Among the conclusions from the annual report by veteran internet analyst Mary Meeker:
- Worldwide growth of internet users has slowed to 6 percent (3.8 billion people) as most of the world is already online
- Americans spend 6.3 hours a day online, up 7 percent, with most growth coming from mobile and other connected devices
- The internet will become more of a “cesspool” as getting rid of problematic content becomes more difficult
- Privacy is a growing concern and a bigger selling point.
- Telemedicine and on-demand health consultations will grow as health care become more digitized.
See her presentation here (via ReCode)
Mary Meeker of Kleiner Perkins has released her annual report on internet trends for 2017. Key takeaways include:
- Internet users continue to grow at a 10% annual rate, and the average user spends 5.6 hours daily with digital media, more than half of that on mobile devices;
- Smartphone growth has slowed to 3% from 10% last year;
- Digital advertising spending has overtaken TV ad spending, led by Google and Facebook, and has become increasingly measurable
Here is the full slide presentation (355 slides)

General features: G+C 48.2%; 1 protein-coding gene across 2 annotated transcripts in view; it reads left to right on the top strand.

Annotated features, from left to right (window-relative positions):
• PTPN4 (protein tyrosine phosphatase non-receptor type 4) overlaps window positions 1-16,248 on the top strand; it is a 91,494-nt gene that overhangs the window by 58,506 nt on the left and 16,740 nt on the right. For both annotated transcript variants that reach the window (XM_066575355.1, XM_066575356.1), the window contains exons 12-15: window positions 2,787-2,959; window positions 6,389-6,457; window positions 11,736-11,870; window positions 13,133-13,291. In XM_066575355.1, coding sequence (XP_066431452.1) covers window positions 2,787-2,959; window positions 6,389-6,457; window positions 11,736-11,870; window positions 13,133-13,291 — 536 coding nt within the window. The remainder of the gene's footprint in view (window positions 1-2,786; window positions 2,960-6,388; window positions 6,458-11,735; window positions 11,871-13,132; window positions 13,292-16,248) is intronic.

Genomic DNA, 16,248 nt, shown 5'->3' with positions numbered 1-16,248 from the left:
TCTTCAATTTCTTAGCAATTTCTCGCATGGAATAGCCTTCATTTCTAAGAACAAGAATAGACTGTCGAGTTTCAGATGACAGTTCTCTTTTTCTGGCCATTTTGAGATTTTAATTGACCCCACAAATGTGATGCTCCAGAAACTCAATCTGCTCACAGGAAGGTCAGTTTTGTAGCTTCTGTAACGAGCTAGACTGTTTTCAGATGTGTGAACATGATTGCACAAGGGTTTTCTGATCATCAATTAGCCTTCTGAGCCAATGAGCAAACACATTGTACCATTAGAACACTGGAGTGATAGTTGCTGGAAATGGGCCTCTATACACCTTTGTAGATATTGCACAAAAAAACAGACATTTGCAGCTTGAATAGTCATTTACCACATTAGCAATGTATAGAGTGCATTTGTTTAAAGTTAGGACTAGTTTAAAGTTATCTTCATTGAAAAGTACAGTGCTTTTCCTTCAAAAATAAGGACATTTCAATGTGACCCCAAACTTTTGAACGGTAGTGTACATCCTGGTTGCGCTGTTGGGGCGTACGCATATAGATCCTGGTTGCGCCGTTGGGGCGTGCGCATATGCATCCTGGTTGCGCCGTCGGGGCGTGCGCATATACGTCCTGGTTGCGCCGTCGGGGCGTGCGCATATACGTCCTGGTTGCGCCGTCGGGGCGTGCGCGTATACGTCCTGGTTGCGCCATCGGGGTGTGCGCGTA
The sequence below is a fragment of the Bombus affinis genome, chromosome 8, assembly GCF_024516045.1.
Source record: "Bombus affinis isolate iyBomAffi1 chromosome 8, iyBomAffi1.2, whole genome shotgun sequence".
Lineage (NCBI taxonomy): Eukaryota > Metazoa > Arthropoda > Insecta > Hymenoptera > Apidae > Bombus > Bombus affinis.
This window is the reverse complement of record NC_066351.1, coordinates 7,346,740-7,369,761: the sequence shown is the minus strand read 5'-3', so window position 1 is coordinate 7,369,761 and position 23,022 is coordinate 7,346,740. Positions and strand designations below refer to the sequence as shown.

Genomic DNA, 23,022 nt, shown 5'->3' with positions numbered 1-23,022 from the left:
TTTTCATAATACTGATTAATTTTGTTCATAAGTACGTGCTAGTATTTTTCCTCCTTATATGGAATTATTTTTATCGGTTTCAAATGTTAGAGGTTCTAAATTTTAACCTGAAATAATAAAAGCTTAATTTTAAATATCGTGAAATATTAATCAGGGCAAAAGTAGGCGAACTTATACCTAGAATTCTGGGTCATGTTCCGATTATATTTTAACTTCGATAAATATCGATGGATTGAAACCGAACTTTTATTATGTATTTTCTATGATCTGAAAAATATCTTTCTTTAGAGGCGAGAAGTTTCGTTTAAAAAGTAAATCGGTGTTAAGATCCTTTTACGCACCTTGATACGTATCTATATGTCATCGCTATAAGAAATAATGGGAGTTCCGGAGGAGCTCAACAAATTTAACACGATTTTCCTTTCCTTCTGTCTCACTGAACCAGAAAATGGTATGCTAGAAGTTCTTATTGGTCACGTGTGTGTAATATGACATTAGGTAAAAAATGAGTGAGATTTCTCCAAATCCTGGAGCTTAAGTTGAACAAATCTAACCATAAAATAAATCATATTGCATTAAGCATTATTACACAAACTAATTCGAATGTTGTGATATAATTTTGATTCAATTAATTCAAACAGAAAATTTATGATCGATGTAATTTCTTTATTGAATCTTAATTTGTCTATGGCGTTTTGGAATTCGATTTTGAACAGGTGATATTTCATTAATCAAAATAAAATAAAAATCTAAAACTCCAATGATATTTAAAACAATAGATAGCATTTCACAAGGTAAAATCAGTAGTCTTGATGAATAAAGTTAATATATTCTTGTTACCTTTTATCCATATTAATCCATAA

Are book publishers weathering digital disruption better than their peers in the music and television industries? In The Plot Twist: E-Book Sales Slip, and Print Is Far From Dead [New York Times] Alexandra Alter reports that print and digital book sales may have reached equilibrium. Print versions may even be regaining market share.
Many consumers are now “hybrid readers,” Alter suggests, purchasing both print copies and digital versions. E-book sales (about 20 percent of the market) are sliding this year. Business is improving at independent bookstores like Boulder Book Store in Boulder, CO, and BookPeople, in Austin, TX, where sales are up nearly 11 percent this year. And major publishers like Penguin Random House and HarperCollins are investing in more efficient warehouses and distribution.
The clearest trend is the decline of dedicated e-book reading devices. These devices emerged about 2008 with Amazon’s Kindle, with Kobo and Barnes and Noble’s Nook arriving soon after. Sales of those devices peaked in 2011 and have fallen dramatically as consumers adopt multi-purpose devices like tablets and smartphones. According to a Nielsen survey, only 32 percent of readers use e-readers as their primary reading mode, down from 50 percent three years ago. Industry observer Mike Shatzkin sees the Nook in an “accelerating slide to oblivion.”
Shipments of e-book readers worldwide peaked in 2011.